In Book IV of the Republic, Plato argues that the soul consists of three separate entities: reason, spirit, and appetite. In a key passage, Socrates and Glaucon discuss the inner struggle of a thirsty man who desires to drink at the same time as he feels an urge not to do so:
“The soul of the thirsty then, in so far as it thirsts, wishes nothing else than to drink, and yearns for this and its impulse is towards this.”
“Then if anything draws it back when thirsty it must be something different in it from that which thirsts and drives it like a beast to drink. For it cannot be, we say, that the same thing with the same part of itself at the same time acts in opposite ways about the same thing.”
“We must admit that it does not.”
“Is it not that there is something in the soul that bids them drink and a something that forbids, a different something that masters that which bids?”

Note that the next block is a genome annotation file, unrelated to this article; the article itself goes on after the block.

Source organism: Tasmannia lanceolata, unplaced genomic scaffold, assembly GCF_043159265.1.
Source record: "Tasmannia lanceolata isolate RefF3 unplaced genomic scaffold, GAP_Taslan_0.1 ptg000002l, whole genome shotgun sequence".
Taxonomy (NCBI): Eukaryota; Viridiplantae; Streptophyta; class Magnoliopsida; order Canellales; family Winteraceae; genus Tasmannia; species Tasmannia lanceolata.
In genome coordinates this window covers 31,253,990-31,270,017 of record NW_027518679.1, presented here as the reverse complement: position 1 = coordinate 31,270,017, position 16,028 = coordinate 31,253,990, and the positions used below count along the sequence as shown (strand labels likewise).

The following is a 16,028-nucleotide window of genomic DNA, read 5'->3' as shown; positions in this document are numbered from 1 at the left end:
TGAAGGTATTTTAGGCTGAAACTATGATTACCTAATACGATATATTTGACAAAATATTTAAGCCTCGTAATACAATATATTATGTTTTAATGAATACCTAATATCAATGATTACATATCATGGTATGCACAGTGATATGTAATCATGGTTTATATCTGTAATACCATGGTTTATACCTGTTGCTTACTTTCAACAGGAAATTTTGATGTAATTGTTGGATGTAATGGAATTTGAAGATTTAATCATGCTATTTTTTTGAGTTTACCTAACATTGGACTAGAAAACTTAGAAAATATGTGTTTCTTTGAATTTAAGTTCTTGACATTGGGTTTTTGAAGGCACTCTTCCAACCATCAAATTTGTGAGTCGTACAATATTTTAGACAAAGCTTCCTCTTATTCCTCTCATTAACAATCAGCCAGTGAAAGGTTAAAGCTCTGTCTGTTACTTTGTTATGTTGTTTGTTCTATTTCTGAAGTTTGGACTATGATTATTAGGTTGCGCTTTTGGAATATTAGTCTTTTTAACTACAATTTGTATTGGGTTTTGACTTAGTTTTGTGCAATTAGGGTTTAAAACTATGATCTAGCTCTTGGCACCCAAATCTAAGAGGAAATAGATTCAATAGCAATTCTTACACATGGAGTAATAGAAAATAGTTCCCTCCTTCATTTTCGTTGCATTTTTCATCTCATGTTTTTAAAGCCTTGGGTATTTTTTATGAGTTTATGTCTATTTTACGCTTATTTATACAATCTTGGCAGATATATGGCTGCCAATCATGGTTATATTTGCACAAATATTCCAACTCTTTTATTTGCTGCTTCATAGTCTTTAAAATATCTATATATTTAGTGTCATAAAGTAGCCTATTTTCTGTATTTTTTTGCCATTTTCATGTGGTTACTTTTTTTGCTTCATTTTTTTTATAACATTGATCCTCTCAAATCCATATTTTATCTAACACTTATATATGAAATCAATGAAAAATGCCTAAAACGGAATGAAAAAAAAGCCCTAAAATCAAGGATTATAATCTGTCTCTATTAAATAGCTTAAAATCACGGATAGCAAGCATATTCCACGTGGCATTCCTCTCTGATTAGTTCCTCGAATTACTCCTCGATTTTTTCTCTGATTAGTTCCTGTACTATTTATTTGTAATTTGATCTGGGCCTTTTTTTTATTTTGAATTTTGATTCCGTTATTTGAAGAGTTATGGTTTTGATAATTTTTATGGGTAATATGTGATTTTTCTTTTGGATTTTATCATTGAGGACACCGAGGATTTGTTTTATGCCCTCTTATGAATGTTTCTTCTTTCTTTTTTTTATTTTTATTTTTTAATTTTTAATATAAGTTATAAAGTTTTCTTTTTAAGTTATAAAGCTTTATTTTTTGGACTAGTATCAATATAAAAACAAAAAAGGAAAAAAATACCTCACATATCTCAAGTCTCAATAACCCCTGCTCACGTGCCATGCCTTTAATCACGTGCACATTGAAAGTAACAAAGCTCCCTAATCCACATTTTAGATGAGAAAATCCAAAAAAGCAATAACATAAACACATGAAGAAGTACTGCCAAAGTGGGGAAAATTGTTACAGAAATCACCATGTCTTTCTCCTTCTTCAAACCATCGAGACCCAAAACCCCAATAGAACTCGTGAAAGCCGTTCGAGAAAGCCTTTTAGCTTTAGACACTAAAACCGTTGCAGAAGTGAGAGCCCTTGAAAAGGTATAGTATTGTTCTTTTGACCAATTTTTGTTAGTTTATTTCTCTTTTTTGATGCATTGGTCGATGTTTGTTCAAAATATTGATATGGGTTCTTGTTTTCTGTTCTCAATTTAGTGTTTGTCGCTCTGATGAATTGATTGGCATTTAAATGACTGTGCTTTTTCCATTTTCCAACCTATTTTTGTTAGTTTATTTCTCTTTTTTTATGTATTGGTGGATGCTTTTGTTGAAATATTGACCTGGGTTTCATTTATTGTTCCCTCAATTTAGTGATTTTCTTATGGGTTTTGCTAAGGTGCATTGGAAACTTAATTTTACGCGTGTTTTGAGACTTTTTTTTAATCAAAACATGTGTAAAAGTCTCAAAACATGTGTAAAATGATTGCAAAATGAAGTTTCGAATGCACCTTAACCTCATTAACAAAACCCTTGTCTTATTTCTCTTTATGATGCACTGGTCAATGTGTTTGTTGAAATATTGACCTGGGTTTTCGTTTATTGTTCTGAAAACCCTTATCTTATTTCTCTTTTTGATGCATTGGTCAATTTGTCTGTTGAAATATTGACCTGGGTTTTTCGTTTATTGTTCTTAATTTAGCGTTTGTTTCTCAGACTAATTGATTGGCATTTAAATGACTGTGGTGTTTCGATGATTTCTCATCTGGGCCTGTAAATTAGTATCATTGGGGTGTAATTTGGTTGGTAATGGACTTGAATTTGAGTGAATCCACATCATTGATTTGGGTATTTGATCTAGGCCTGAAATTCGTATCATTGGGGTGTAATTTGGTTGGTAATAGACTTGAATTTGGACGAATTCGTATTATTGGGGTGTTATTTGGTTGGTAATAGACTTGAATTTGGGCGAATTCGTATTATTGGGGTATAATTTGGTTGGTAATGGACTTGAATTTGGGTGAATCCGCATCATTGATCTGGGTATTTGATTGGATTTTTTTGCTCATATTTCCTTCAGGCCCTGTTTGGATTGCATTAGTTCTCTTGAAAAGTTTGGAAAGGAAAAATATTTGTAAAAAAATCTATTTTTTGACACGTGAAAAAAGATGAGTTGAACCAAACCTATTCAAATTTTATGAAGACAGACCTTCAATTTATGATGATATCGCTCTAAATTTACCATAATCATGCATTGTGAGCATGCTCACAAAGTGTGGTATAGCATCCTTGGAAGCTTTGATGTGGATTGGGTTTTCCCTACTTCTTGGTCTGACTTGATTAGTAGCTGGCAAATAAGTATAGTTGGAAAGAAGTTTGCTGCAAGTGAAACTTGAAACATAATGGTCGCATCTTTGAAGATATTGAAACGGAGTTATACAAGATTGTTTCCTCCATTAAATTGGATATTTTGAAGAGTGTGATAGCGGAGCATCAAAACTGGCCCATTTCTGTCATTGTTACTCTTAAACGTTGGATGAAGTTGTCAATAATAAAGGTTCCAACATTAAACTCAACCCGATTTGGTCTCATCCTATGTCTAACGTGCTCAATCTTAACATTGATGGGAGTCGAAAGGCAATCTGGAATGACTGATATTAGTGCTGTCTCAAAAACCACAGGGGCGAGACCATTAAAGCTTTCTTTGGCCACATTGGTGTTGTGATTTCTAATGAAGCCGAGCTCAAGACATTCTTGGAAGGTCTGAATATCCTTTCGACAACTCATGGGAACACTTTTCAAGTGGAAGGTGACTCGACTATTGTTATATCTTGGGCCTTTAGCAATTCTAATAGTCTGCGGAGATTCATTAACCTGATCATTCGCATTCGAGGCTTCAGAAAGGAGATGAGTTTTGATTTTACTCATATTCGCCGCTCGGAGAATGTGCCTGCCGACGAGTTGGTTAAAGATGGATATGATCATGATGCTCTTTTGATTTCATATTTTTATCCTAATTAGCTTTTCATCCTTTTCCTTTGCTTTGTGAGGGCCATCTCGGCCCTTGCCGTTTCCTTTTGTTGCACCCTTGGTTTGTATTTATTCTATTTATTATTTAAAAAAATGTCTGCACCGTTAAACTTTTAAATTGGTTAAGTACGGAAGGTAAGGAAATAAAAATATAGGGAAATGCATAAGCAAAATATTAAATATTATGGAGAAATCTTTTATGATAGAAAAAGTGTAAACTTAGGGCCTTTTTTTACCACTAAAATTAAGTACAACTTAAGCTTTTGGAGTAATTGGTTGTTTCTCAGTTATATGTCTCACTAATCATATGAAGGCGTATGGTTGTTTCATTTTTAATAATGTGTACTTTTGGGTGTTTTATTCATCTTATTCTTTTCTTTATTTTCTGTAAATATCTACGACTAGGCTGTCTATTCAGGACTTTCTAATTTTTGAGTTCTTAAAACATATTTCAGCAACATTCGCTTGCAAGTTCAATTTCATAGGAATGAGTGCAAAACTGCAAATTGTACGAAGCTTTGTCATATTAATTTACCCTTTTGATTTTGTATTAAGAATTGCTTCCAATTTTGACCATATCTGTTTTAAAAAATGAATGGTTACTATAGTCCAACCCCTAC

“I think so.”
Plato was not a game theorist. And his theory of the soul is, of course, open to different interpretations. Despite this, game theorists have good reason to take seriously the idea, which is at least a possible interpretation of what Plato sought to say, that agents are complex entities made up of several distinct subagents. In this interpretation, the man described by Plato faces an inner struggle between a thirsty and a non-thirsty subagent, who have opposing preference orderings. The decision to drink is an outcome of the game played by these two subagents. What the external agent decides to do will depend on the structure of the game defined by the preference orderings of his internal subagents.
The aim of this chapter is not to defend any view about what Plato himself thought about the structure of the soul. My modest goal is to show that if we accept what I shall call the Platonic Theory of Subagents (and I shall call it “Platonic” irrespective of whether Plato actually endorsed it or not), then this has important implications for how we should analyze the Prisoner's Dilemma.